I hate arriving at a photo destination for the first time and having to immediately hit the ground running. Over the years I’ve come to appreciate the value of advance knowledge of landscape and light, and always try to factor in ample scouting time before getting down to serious shooting.
On the other hand, a prime reason people sign up for a photo workshop is to shortcut the scouting process, and for the most part this works pretty well. I (like any other experienced workshop leader) can share my knowledge of a location’s terrain and light to put my groups in the right place at the right time, and to provide insights into what’s in store and how they might want to approach it.
But sometimes there’s no substitute for firsthand exposure to a location before the good stuff happens. This is particularly true for sunrise spots, because the good shooting usually starts before it’s light enough to see the landscape. Unfortunately, a photo workshop’s tight schedule doesn’t always provide the luxury of exposing my groups to a location before it’s time to photograph it, but I do my best.
Mono Lake is a perfect example. The serpentine shoreline of South Tufa, the lake’s most photographed location, is a series of points and coves that offer lake views to the east, north, and west, depending on where you stand. Often nice at sunset, sunrise at South Tufa can be downright world class in any one of these compass directions. The best sunrise photography frequently cycles through (and sometimes overlaps) all three directions as the sunrise progresses. Overlaying South Tufa’s directional light are the vivid sunrise hues that can paint the sky in any direction at any time, and glassy reflections that double the visual overload.
After many years photographing South Tufa, I’ve established a fairly reliable sunrise workflow that helps me deal with these shifting factors. I usually start with tufa tower silhouettes facing east, into the early twilight glow in the east, then do a 180 to capture the magenta alpenglow on the Sierra crest in the west, and finally pivot northward as sidelight warms the tufa towers once the sun’s first rays skim the lake.
But just knowing the direction to point the camera is only part of the Mono Lake equation. In fact, with so many composition possibilities, South Tufa can overwhelm the first time visitor. Not only is there a lot going on here, on most mornings you need to contend with photographers that swarm the shore like the lake’s ubiquitous black flies.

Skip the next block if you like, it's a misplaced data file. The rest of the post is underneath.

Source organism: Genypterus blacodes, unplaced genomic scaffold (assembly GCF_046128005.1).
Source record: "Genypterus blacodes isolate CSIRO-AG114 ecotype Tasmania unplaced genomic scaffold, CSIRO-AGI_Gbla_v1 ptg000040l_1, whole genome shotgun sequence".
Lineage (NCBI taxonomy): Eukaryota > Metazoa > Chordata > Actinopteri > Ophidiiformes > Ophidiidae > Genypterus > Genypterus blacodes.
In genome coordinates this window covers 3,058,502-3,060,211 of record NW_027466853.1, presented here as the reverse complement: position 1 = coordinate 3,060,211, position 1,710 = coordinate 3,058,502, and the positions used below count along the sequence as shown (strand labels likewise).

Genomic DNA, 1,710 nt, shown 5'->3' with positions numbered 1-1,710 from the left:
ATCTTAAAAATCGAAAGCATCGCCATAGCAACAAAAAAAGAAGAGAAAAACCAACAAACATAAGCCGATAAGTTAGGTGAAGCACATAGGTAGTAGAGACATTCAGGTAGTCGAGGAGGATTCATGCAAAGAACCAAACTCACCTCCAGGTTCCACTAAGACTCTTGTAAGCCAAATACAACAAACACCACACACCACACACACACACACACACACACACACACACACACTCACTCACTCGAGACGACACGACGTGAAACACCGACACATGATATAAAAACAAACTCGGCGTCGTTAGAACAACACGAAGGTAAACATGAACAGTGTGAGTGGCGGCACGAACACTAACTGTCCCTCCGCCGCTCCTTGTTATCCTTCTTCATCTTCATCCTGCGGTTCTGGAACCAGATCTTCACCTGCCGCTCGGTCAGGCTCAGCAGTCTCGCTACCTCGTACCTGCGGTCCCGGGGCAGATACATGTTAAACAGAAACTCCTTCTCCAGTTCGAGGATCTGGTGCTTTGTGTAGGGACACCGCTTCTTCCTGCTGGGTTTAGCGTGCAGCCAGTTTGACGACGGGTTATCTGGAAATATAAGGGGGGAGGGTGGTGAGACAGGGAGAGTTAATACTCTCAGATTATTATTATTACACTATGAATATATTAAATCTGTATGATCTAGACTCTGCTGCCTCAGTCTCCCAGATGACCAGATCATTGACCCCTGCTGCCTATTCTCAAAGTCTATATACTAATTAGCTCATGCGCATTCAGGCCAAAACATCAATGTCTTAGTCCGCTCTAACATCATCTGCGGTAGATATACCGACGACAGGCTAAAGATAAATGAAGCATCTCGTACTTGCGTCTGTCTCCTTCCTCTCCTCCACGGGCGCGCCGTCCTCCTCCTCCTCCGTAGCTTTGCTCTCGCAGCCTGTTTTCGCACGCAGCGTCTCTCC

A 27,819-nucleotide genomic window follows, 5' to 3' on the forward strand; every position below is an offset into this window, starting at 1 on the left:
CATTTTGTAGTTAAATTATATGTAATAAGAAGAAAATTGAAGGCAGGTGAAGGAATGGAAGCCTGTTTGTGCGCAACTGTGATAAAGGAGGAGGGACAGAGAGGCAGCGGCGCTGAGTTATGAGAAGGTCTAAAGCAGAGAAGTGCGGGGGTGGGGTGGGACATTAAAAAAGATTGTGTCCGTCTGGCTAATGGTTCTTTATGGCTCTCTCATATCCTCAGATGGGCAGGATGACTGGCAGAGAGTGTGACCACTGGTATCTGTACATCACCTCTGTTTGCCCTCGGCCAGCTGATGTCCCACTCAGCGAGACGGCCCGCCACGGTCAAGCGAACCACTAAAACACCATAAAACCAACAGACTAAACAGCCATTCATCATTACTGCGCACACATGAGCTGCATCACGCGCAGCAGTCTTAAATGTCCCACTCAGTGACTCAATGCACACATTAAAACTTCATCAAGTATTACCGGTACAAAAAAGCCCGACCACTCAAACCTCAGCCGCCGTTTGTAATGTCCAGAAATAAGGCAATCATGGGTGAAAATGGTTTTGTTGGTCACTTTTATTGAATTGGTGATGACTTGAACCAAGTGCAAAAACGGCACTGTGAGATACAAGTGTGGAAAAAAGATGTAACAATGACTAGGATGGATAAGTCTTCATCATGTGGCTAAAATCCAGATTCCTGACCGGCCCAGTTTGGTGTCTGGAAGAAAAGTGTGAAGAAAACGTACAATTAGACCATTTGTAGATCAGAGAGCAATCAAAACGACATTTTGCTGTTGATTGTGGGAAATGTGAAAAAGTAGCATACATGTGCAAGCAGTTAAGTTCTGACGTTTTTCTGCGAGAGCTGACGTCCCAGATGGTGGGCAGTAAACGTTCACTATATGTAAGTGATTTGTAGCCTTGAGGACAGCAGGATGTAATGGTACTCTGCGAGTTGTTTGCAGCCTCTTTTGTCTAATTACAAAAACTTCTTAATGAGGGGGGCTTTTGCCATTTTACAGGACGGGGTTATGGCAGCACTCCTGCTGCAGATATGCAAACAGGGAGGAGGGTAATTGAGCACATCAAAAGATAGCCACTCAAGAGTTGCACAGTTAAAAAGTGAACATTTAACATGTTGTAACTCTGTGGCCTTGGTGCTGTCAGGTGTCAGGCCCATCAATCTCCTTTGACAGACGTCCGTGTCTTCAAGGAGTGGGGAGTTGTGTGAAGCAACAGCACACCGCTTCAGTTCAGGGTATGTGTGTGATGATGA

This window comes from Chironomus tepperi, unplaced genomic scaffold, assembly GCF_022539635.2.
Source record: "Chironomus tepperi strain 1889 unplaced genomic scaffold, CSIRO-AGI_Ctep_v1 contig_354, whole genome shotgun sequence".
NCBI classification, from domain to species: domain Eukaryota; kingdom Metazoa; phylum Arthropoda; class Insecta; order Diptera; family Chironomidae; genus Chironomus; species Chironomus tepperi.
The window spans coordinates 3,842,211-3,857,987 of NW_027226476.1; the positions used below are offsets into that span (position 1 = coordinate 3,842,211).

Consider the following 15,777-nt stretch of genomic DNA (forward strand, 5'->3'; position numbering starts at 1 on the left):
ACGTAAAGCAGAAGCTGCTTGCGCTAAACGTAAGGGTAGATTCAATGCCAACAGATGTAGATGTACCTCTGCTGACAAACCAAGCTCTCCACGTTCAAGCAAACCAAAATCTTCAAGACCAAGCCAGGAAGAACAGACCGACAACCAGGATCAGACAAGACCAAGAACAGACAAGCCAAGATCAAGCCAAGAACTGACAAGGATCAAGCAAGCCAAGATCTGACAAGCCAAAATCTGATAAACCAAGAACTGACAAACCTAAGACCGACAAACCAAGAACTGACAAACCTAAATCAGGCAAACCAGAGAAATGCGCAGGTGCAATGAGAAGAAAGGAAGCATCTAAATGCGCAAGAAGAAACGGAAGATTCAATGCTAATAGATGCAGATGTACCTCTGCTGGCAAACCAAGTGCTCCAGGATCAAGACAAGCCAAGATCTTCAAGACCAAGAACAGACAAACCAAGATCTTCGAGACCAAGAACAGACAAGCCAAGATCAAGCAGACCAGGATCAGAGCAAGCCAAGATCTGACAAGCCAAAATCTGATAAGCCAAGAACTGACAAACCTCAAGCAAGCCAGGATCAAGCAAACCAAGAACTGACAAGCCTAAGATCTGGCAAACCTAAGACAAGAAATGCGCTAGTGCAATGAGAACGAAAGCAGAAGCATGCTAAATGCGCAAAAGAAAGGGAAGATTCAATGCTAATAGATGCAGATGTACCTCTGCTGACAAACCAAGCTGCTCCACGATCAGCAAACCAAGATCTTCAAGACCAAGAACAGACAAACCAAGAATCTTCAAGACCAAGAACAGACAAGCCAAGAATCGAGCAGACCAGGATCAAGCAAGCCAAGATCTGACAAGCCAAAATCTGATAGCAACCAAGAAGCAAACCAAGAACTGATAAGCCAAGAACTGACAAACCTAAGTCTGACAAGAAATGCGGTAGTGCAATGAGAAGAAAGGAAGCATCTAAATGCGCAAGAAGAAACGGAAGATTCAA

Because of these difficulties, I make a point of getting my Eastern Sierra workshop group out to South Tufa for the sunset preceding the sunrise shoot. In my pre-shoot orientation, I strongly encourage my students to walk around before setting up their cameras, to identify compositions in each direction, and to envision the sunrise light.
It turns out, this year’s South Tufa sunset shoot was beneficial to me as well. With the lake level lower than I’ve ever seen it, the shoreline was virtually unrecognizable—many familiar lake features were now high and dry, and a number of new features had materialized. As alarming as it was to see the lake this low, the photographer in me couldn’t help but feel excited about the fresh compositions the new shoreline offered.
While showing the group around South Tufa’s various nooks and crannies, I spotted a stepping stone set of newly exposed tufa mounds on a north- and west-facing section. I pointed out to those still with me the way tufa could lead the eye through the bottom of the frame to the distant Sierra peaks, and made a mental bookmark of the spot. Sunset that night, with nice color a glassy reflection that’s more typical of sunrise than sunset, that everyone was a little dubious when I told them sunrise could be even better.
The next morning, all the conditions were in place for something special: a mix of clouds and sky, an opening on the eastern horizon to let the light through, calm winds to quiet the lake. Armed with knowledge from the night before, the group quickly dispersed to their pre-planned spots and I found myself mostly alone.
I’ve photographed Mono Lake so many times that I had no plans to shoot that morning, so I wandered around checking on everyone. As often happens when the photography is good (especially late in the workshop, when people have become pretty comfortable handling difficult light and extreme depth of field), I felt like my presence was more distraction than benefit, so I headed over to the spot I’d spied the previous evening (it had the added benefit of being pretty centrally located and well within earshot of my distributed students).
By the time I got there the show was well underway in the east and quickly moving west. It would have been easy to slip into panic-shooting mode and try to find something where things were good right now, but I’ve learned (for me at least) that it’s best to anticipate than react. Instead, because I’d already mentally worked this scene, I knew the composition I wanted and was ready for the color when it arrived.
The extra sixty seconds this bought me was enough to refine my composition, find the f-stop and focus point that would maximize sharpness throughout the scene, meter the scene and set my exposure, and orient my polarizer for the best balance between reflection and lakebed. It turns out that this anticipation was a difference-maker, as the vivid color peaked and faded in about 30 seconds.
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